My director and close friend Jessica Joy Wood, who I make my stand-up shows with, is a big help with that. She’s very good at telling me not to be too nervous!
But, yeah, stand-up is definitely the scariest thing ever. It’s also an awesome natural high.
It’s awesome, too, because it’s so simple. It’s nothing like the shows that depend on roadies lugging drum kits and other gear for their band. It’s just you and a microphone. Do you enjoy the fact that it’s such a sparse setup?
Absolutely. One of my favourite things about it is the simplicity — and the fact that you can take it anywhere. It’s so accessible and it’s for everyone. Tickets are cheap and it’s only an hour long. I love theatre and big plays as well, but there’s so much work behind them and so many people involved, whereas this is just you and a microphone. Very simple.
Who are the comedians you’ve admired over the years? And who’ve influenced you?
Billy T James was probably my first exposure to comedy. I remember watching his shows and thinking he was so clever and real and honest and cheeky and brave. I loved everything about those shows when I was growing up. My dad used to play his tapes in the car along with Prince Tui Teka. So I’ve always been inspired by them.
But Māori people that live rurally are so funny and inspirational, too. And sometimes when I go back to Tokomaru Bay, I’m the least funniest person there. Everyone’s so naturally crack-up.
Then, coming up through the ranks, there’ve been Americans like Kristen Wiig and Tina Fey and all these amazing ladies absolutely killing it — and people making Saturday Night Live and writing their own stuff. And, of course, there was Hannah Gadsby a couple of years ago making a show that really blew my mind.
Also, when I went to Ecole Philippe Gaulier, the clown school in Paris, that had a big impact on me. Then there’s Madeleine Sami and Jackie Van Beek and all these amazing comedic performers in New Zealand.
So, inspiration happens all the time, every day and everywhere. And I’m always on the lookout for it.
I doubt if many people are aware of the work that has gone into you developing into the high-class performer that you’ve become. So they may underestimate the pleasure and pride you no doubt felt when you won the Billy T James Yellow Towel award at this year’s comedy festival. It must’ve been a thrill and humbling for you to get that nod of recognition from your peers.
It was an amazing feeling. The five Billy T nominees are all really good friends and we all helped each other out during the buildup towards the performance night. And, yes, I was so stoked. I’d told myself, if I don’t win, I’ve still given it my best shot. So that was quite a nice feeling. And then the award just felt like a cherry on top. Bloody stoked.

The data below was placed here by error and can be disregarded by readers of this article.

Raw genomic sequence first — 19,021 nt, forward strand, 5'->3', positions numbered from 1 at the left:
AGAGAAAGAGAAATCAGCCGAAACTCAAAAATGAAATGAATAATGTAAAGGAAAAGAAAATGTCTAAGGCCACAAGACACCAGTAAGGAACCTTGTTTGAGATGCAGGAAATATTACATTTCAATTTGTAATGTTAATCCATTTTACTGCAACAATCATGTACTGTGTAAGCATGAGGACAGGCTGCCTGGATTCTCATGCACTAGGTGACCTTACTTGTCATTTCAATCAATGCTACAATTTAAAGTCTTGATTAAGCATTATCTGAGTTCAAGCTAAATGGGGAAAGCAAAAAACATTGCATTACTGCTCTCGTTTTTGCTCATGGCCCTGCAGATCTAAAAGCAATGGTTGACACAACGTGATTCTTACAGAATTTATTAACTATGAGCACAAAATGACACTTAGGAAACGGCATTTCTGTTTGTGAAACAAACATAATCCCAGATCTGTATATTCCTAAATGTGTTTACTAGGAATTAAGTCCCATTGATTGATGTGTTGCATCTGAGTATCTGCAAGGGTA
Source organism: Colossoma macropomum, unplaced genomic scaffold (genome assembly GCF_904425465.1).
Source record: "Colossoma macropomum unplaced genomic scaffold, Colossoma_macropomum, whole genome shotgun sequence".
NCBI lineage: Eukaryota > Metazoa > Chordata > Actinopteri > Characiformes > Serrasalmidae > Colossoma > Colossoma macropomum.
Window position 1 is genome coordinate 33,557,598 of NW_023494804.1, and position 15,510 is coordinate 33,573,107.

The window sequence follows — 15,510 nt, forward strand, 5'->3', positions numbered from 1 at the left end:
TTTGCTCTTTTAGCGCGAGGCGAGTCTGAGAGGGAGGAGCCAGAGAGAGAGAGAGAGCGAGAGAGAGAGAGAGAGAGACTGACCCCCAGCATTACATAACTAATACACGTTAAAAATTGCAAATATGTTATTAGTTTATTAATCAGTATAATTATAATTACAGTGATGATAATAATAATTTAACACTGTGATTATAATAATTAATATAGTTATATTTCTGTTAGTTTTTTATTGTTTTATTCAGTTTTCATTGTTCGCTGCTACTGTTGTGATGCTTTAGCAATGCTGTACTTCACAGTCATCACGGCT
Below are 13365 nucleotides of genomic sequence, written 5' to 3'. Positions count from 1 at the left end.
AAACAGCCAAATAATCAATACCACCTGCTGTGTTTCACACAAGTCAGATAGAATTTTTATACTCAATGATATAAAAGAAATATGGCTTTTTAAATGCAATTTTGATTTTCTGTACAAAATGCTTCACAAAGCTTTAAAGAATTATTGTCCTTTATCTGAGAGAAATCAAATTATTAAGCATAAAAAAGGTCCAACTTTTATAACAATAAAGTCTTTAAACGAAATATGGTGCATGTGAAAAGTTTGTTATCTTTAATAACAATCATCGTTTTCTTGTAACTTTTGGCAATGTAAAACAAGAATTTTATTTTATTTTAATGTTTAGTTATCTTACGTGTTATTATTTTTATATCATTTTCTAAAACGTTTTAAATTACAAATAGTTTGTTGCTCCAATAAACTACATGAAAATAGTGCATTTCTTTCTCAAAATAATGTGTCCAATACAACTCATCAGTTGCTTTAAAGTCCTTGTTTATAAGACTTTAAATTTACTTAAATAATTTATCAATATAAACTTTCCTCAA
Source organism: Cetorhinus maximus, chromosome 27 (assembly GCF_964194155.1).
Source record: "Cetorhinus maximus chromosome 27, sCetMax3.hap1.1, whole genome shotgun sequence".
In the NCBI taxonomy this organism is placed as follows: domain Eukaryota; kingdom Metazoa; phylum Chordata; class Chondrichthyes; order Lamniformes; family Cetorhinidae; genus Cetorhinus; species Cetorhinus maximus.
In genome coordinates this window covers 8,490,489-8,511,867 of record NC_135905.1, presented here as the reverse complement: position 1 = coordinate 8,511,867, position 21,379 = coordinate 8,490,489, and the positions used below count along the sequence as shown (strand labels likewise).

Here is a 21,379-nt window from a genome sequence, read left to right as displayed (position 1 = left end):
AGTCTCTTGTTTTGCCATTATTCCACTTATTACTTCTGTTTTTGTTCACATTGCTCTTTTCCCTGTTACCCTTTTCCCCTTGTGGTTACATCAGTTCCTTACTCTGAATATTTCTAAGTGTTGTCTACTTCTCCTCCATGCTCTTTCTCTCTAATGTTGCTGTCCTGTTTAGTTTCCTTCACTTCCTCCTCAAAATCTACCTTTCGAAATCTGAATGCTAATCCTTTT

Obviously, you’ve made a name in New Zealand and there must be some potential for you as an entertainer and comedic talent overseas. But are there any barriers to that next step? I guess what I’m asking is whether you can make a decent quid out of this work around the world?
I hope so. That’s really my next challenge. I’m keen to do the Melbourne Comedy Festival next year — and Edinburgh as well. I look at Rose Matafeo who’s absolutely killing it overseas, and so I’d love to put myself to the test and see if that could work out for me.
And your old man could manage your money.
Yeah. Exactly. Ha!
Then there’s scope for acting in television and movies, isn’t there? Can you see that in your future as well, Kura?
Absolutely! Actually, I have just started a little stint on Shortland St. Doing fast-turnaround television is a new skillset for me, but I’m having lots of fun.
You’re not in Tokomaru Bay now, Miss Forrester. Maybe they could use that line in one of the new episodes some time.
What about music. I’m assuming that you can sing?
I like to think I can! I reckon I can hold a tune — but, no, I’m not going to make a living out of that, that’s for sure. But I do love singing.
Finally, you may like to comment on the question of whether we’re making enough effort to encourage talented young Māori into taking the plunge that you’ve taken in opting for a career in theatre and entertainment. Should there be more focus through the school years on looking beyond conventional professions and trades and seeing what opportunities there are for careers in performance art?
I do some of this work with Massive Theatre Company. They’re the best company I know at reaching young people. Massive goes into schools talking to young people and holding free theatre workshops. They try to get around to the rest of the country, but it’s a small, independent company, so like many theatre companies, funding is an ongoing battle.
I think the education system could put so much more emphasis on the arts as a career option, though.
Being able to express yourself and tell stories is such an important part of being human, and yet we keep cutting funding for the arts. That’s horrific to me. I think the arts should be seen as a popular career path. Not that it’s easy. It’s frigging hard work, it’s lots of hours, and there’s no glamour in it.
It’d be really valuable for school students if they could learn about those worlds and they could see that, to succeed as an actor, it’s not a matter of being lucky or pretty. It comes from dedication and hard work. I’m an example of somebody who’s gone down that path and would love to help students, especially Māori, to see that it could be an option for them.
This interview has been edited for length and clarity.
Kura will be performing her award-winning show Kura Shoulda Woulda for one night only in Auckland’s Q Theatre on 31 August. You can book here.